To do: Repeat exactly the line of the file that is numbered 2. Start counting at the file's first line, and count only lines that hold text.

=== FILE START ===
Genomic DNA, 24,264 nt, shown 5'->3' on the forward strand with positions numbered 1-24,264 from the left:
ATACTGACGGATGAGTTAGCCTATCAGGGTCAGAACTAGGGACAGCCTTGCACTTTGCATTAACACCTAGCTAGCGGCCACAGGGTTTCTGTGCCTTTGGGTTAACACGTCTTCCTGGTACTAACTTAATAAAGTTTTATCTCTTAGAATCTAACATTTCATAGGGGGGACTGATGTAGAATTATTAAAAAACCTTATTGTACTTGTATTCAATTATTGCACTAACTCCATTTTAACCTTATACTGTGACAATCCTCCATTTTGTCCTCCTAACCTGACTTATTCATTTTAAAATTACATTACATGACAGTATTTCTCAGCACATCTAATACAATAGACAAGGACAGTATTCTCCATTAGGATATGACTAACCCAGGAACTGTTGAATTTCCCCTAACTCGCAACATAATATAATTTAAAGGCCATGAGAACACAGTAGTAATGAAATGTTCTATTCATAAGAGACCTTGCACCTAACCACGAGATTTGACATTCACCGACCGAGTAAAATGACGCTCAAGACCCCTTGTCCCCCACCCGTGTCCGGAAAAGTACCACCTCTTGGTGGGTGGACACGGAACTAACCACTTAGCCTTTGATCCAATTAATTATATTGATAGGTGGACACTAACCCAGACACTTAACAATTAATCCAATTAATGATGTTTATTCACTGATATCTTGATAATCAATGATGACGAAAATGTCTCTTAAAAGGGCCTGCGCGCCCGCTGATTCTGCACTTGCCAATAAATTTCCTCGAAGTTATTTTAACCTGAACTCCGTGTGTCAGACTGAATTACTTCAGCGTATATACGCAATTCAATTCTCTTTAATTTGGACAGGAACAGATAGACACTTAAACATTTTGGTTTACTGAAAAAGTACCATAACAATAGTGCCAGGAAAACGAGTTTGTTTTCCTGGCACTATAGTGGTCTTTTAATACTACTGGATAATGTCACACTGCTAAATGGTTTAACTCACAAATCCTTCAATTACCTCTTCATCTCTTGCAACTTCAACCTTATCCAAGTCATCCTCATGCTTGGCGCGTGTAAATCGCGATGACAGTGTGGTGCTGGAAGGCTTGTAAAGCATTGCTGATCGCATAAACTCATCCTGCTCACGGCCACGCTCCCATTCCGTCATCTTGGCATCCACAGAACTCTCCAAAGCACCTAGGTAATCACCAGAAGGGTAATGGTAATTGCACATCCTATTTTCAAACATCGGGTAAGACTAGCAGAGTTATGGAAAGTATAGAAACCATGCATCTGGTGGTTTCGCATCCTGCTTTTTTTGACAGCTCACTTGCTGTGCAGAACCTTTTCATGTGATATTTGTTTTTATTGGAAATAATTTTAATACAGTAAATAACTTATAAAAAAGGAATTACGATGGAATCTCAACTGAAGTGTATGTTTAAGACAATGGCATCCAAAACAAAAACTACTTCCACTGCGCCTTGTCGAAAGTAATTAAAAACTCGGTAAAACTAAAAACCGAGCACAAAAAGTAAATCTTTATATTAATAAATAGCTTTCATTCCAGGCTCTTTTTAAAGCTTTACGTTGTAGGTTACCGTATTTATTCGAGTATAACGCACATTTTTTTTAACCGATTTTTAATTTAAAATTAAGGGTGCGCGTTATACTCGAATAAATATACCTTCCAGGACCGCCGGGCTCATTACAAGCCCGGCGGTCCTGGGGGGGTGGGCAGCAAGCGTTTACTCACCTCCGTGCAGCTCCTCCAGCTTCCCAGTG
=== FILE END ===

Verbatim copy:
ATACTGACGGATGAGTTAGCCTATCAGGGTCAGAACTAGGGACAGCCTTGCACTTTGCATTAACACCTAGCTAGCGGCCACAGGGTTTCTGTGCCTTTGGGTTAACACGTCTTCCTGGTACTAACTTAATAAAGTTTTATCTCTTAGAATCTAACATTTCATAGGGGGGACTGATGTAGAATTATTAAAAAACCTTATTGTACTTGTATTCAATTATTGCACTAACTCCATTTTAACCTTATACTGTGACAATCCTCCATTTTGTCCTCCTAACCTGACTTATTCATTTTAAAATTACATTACATGACAGTATTTCTCAGCACATCTAATACAATAGACAAGGACAGTATTCTCCATTAGGATATGACTAACCCAGGAACTGTTGAATTTCCCCTAACTCGCAACATAATATAATTTAAAGGCCATGAGAACACAGTAGTAATGAAATGTTCTATTCATAAGAGACCTTGCACCTAACCACGAGATTTGACATTCACCGACCGAGTAAAATGACGCTCAAGACCCCTTGTCCCCCACCCGTGTCCGGAAAAGTACCACCTCTTGGTGGGTGGACACGGAACTAACCACTTAGCCTTTGATCCAATTAATTATATTGATAGGTGGACACTAACCCAGACACTTAACAATTAATCCAATTAATGATGTTTATTCACTGATATCTTGATAATCAATGATGACGAAAATGTCTCTTAAAAGGGCCTGCGCGCCCGCTGATTCTGCACTTGCCAATAAATTTCCTCGAAGTTATTTTAACCTGAACTCCGTGTGTCAGACTGAATTACTTCAGCGTATATACGCAATTCAATTCTCTTTAATTTGGACAGGAACAGATAGACACTTAAACATTTTGGTTTACTGAAAAAGTACCATAACAATAGTGCCAGGAAAACGAGTTTGTTTTCCTGGCACTATAGTGGTCTTTTAATACTACTGGATAATGTCACACTGCTAAATGGTTTAACTCACAAATCCTTCAATTACCTCTTCATCTCTTGCAACTTCAACCTTATCCAAGTCATCCTCATGCTTGGCGCGTGTAAATCGCGATGACAGTGTGGTGCTGGAAGGCTTGTAAAGCATTGCTGATCGCATAAACTCATCCTGCTCACGGCCACGCTCCCATTCCGTCATCTTGGCATCCACAGAACTCTCCAAAGCACCTAGGTAATCACCAGAAGGGTAATGGTAATTGCACATCCTATTTTCAAACATCGGGTAAGACTAGCAGAGTTATGGAAAGTATAGAAACCATGCATCTGGTGGTTTCGCATCCTGCTTTTTTTGACAGCTCACTTGCTGTGCAGAACCTTTTCATGTGATATTTGTTTTTATTGGAAATAATTTTAATACAGTAAATAACTTATAAAAAAGGAATTACGATGGAATCTCAACTGAAGTGTATGTTTAAGACAATGGCATCCAAAACAAAAACTACTTCCACTGCGCCTTGTCGAAAGTAATTAAAAACTCGGTAAAACTAAAAACCGAGCACAAAAAGTAAATCTTTATATTAATAAATAGCTTTCATTCCAGGCTCTTTTTAAAGCTTTACGTTGTAGGTTACCGTATTTATTCGAGTATAACGCACATTTTTTTTAACCGATTTTTAATTTAAAATTAAGGGTGCGCGTTATACTCGAATAAATATACCTTCCAGGACCGCCGGGCTCATTACAAGCCCGGCGGTCCTGGGGGGGTGGGCAGCAAGCGTTTACTCACCTCCGTGCAGCTCCTCCAGCTTCCCAGTG